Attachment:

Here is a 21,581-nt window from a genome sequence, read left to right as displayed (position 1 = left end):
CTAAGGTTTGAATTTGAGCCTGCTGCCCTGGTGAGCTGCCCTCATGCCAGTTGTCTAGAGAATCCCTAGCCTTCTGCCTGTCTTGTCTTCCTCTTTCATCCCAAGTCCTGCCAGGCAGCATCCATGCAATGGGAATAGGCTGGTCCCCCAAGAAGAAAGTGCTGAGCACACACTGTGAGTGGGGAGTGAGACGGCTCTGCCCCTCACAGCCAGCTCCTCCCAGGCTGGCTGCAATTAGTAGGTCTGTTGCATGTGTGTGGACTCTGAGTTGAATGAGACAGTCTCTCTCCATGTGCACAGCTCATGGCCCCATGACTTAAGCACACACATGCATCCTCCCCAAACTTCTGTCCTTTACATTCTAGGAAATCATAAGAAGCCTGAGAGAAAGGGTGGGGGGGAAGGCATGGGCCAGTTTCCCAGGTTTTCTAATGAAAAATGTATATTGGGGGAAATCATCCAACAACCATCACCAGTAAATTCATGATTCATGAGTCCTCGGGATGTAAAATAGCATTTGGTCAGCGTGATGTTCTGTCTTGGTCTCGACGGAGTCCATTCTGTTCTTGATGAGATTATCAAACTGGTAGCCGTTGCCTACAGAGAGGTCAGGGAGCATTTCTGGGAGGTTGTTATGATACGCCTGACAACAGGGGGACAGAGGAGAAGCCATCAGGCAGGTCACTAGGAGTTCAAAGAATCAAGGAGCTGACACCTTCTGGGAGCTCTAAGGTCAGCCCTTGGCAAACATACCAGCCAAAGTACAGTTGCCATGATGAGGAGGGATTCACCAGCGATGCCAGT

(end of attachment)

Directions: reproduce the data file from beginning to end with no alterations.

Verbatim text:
Here is a 21,581-nt window from a genome sequence, read left to right as displayed (position 1 = left end):
CTAAGGTTTGAATTTGAGCCTGCTGCCCTGGTGAGCTGCCCTCATGCCAGTTGTCTAGAGAATCCCTAGCCTTCTGCCTGTCTTGTCTTCCTCTTTCATCCCAAGTCCTGCCAGGCAGCATCCATGCAATGGGAATAGGCTGGTCCCCCAAGAAGAAAGTGCTGAGCACACACTGTGAGTGGGGAGTGAGACGGCTCTGCCCCTCACAGCCAGCTCCTCCCAGGCTGGCTGCAATTAGTAGGTCTGTTGCATGTGTGTGGACTCTGAGTTGAATGAGACAGTCTCTCTCCATGTGCACAGCTCATGGCCCCATGACTTAAGCACACACATGCATCCTCCCCAAACTTCTGTCCTTTACATTCTAGGAAATCATAAGAAGCCTGAGAGAAAGGGTGGGGGGGAAGGCATGGGCCAGTTTCCCAGGTTTTCTAATGAAAAATGTATATTGGGGGAAATCATCCAACAACCATCACCAGTAAATTCATGATTCATGAGTCCTCGGGATGTAAAATAGCATTTGGTCAGCGTGATGTTCTGTCTTGGTCTCGACGGAGTCCATTCTGTTCTTGATGAGATTATCAAACTGGTAGCCGTTGCCTACAGAGAGGTCAGGGAGCATTTCTGGGAGGTTGTTATGATACGCCTGACAACAGGGGGACAGAGGAGAAGCCATCAGGCAGGTCACTAGGAGTTCAAAGAATCAAGGAGCTGACACCTTCTGGGAGCTCTAAGGTCAGCCCTTGGCAAACATACCAGCCAAAGTACAGTTGCCATGATGAGGAGGGATTCACCAGCGATGCCAGT